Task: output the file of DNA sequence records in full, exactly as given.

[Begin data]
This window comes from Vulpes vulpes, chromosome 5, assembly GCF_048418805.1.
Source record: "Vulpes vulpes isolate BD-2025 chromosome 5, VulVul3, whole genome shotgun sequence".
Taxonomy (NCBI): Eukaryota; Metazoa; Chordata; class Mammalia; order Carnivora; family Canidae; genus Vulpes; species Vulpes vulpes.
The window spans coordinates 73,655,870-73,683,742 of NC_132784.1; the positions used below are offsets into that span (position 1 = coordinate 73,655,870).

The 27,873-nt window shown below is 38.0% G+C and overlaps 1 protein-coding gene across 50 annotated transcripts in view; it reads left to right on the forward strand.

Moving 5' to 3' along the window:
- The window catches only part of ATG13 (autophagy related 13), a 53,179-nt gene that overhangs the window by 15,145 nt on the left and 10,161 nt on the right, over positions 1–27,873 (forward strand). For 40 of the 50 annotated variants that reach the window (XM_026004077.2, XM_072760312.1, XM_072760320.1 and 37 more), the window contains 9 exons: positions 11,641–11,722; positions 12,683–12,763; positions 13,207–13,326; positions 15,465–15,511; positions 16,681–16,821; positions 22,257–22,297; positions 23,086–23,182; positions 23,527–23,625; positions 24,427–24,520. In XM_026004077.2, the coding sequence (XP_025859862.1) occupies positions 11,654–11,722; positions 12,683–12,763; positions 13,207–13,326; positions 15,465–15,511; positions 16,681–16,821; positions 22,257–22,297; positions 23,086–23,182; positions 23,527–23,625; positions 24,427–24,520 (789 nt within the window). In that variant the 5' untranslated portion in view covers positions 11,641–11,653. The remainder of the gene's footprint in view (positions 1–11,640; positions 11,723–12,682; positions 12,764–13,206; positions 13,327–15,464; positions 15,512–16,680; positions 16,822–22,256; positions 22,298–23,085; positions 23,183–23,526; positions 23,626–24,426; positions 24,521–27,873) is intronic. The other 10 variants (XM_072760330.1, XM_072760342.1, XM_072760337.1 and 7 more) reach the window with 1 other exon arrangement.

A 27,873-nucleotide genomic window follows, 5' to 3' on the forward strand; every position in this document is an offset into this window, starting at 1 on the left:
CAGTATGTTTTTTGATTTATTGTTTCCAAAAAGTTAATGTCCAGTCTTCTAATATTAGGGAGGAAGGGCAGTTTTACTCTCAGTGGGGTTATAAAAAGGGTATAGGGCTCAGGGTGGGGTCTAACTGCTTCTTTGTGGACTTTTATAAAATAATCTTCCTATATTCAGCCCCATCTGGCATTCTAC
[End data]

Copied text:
This window comes from Vulpes vulpes, chromosome 5, assembly GCF_048418805.1.
Source record: "Vulpes vulpes isolate BD-2025 chromosome 5, VulVul3, whole genome shotgun sequence".
Taxonomy (NCBI): Eukaryota; Metazoa; Chordata; class Mammalia; order Carnivora; family Canidae; genus Vulpes; species Vulpes vulpes.
The window spans coordinates 73,655,870-73,683,742 of NC_132784.1; the positions used below are offsets into that span (position 1 = coordinate 73,655,870).

The 27,873-nt window shown below is 38.0% G+C and overlaps 1 protein-coding gene across 50 annotated transcripts in view; it reads left to right on the forward strand.

Moving 5' to 3' along the window:
- The window catches only part of ATG13 (autophagy related 13), a 53,179-nt gene that overhangs the window by 15,145 nt on the left and 10,161 nt on the right, over positions 1–27,873 (forward strand). For 40 of the 50 annotated variants that reach the window (XM_026004077.2, XM_072760312.1, XM_072760320.1 and 37 more), the window contains 9 exons: positions 11,641–11,722; positions 12,683–12,763; positions 13,207–13,326; positions 15,465–15,511; positions 16,681–16,821; positions 22,257–22,297; positions 23,086–23,182; positions 23,527–23,625; positions 24,427–24,520. In XM_026004077.2, the coding sequence (XP_025859862.1) occupies positions 11,654–11,722; positions 12,683–12,763; positions 13,207–13,326; positions 15,465–15,511; positions 16,681–16,821; positions 22,257–22,297; positions 23,086–23,182; positions 23,527–23,625; positions 24,427–24,520 (789 nt within the window). In that variant the 5' untranslated portion in view covers positions 11,641–11,653. The remainder of the gene's footprint in view (positions 1–11,640; positions 11,723–12,682; positions 12,764–13,206; positions 13,327–15,464; positions 15,512–16,680; positions 16,822–22,256; positions 22,298–23,085; positions 23,183–23,526; positions 23,626–24,426; positions 24,521–27,873) is intronic. The other 10 variants (XM_072760330.1, XM_072760342.1, XM_072760337.1 and 7 more) reach the window with 1 other exon arrangement.

A 27,873-nucleotide genomic window follows, 5' to 3' on the forward strand; every position in this document is an offset into this window, starting at 1 on the left:
CAGTATGTTTTTTGATTTATTGTTTCCAAAAAGTTAATGTCCAGTCTTCTAATATTAGGGAGGAAGGGCAGTTTTACTCTCAGTGGGGTTATAAAAAGGGTATAGGGCTCAGGGTGGGGTCTAACTGCTTCTTTGTGGACTTTTATAAAATAATCTTCCTATATTCAGCCCCATCTGGCATTCTAC